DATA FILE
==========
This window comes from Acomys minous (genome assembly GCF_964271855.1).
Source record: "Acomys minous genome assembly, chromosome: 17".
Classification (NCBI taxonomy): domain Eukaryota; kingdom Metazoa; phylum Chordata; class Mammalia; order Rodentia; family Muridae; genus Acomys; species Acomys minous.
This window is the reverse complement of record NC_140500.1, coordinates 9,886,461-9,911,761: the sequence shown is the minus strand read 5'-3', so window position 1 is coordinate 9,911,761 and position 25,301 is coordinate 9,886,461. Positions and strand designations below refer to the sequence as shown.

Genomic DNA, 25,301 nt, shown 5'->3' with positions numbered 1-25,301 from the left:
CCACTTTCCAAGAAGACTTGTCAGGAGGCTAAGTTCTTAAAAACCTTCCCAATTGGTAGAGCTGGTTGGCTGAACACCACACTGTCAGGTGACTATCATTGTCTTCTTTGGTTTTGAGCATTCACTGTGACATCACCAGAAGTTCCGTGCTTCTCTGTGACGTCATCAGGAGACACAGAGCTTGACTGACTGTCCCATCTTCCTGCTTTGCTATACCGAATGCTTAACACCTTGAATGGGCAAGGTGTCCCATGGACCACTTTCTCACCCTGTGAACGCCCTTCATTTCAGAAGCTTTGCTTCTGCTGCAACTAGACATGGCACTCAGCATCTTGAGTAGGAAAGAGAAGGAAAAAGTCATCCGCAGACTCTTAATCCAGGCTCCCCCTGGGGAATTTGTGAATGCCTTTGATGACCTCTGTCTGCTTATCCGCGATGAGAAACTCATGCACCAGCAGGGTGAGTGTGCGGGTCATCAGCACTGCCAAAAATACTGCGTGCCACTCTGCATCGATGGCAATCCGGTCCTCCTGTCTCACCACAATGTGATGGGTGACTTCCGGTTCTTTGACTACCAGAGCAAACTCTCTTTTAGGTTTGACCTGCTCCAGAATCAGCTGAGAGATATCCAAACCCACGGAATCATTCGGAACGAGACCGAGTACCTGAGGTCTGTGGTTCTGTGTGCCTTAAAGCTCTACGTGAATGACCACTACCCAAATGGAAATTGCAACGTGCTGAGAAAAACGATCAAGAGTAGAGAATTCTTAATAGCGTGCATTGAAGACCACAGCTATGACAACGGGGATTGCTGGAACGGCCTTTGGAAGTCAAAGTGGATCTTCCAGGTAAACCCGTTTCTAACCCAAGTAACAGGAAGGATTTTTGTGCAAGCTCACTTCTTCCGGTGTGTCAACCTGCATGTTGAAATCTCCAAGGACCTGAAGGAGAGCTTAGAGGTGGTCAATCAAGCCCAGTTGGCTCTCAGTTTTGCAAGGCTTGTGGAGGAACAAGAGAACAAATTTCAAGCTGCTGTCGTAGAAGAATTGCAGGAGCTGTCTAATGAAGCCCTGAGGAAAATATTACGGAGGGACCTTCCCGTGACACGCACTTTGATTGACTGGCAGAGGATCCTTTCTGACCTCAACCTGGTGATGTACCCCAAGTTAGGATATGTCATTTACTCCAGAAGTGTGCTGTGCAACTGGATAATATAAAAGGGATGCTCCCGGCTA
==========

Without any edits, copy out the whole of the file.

This window comes from Acomys minous (genome assembly GCF_964271855.1).
Source record: "Acomys minous genome assembly, chromosome: 17".
Classification (NCBI taxonomy): domain Eukaryota; kingdom Metazoa; phylum Chordata; class Mammalia; order Rodentia; family Muridae; genus Acomys; species Acomys minous.
This window is the reverse complement of record NC_140500.1, coordinates 9,886,461-9,911,761: the sequence shown is the minus strand read 5'-3', so window position 1 is coordinate 9,911,761 and position 25,301 is coordinate 9,886,461. Positions and strand designations below refer to the sequence as shown.

Genomic DNA, 25,301 nt, shown 5'->3' with positions numbered 1-25,301 from the left:
CCACTTTCCAAGAAGACTTGTCAGGAGGCTAAGTTCTTAAAAACCTTCCCAATTGGTAGAGCTGGTTGGCTGAACACCACACTGTCAGGTGACTATCATTGTCTTCTTTGGTTTTGAGCATTCACTGTGACATCACCAGAAGTTCCGTGCTTCTCTGTGACGTCATCAGGAGACACAGAGCTTGACTGACTGTCCCATCTTCCTGCTTTGCTATACCGAATGCTTAACACCTTGAATGGGCAAGGTGTCCCATGGACCACTTTCTCACCCTGTGAACGCCCTTCATTTCAGAAGCTTTGCTTCTGCTGCAACTAGACATGGCACTCAGCATCTTGAGTAGGAAAGAGAAGGAAAAAGTCATCCGCAGACTCTTAATCCAGGCTCCCCCTGGGGAATTTGTGAATGCCTTTGATGACCTCTGTCTGCTTATCCGCGATGAGAAACTCATGCACCAGCAGGGTGAGTGTGCGGGTCATCAGCACTGCCAAAAATACTGCGTGCCACTCTGCATCGATGGCAATCCGGTCCTCCTGTCTCACCACAATGTGATGGGTGACTTCCGGTTCTTTGACTACCAGAGCAAACTCTCTTTTAGGTTTGACCTGCTCCAGAATCAGCTGAGAGATATCCAAACCCACGGAATCATTCGGAACGAGACCGAGTACCTGAGGTCTGTGGTTCTGTGTGCCTTAAAGCTCTACGTGAATGACCACTACCCAAATGGAAATTGCAACGTGCTGAGAAAAACGATCAAGAGTAGAGAATTCTTAATAGCGTGCATTGAAGACCACAGCTATGACAACGGGGATTGCTGGAACGGCCTTTGGAAGTCAAAGTGGATCTTCCAGGTAAACCCGTTTCTAACCCAAGTAACAGGAAGGATTTTTGTGCAAGCTCACTTCTTCCGGTGTGTCAACCTGCATGTTGAAATCTCCAAGGACCTGAAGGAGAGCTTAGAGGTGGTCAATCAAGCCCAGTTGGCTCTCAGTTTTGCAAGGCTTGTGGAGGAACAAGAGAACAAATTTCAAGCTGCTGTCGTAGAAGAATTGCAGGAGCTGTCTAATGAAGCCCTGAGGAAAATATTACGGAGGGACCTTCCCGTGACACGCACTTTGATTGACTGGCAGAGGATCCTTTCTGACCTCAACCTGGTGATGTACCCCAAGTTAGGATATGTCATTTACTCCAGAAGTGTGCTGTGCAACTGGATAATATAAAAGGGATGCTCCCGGCTA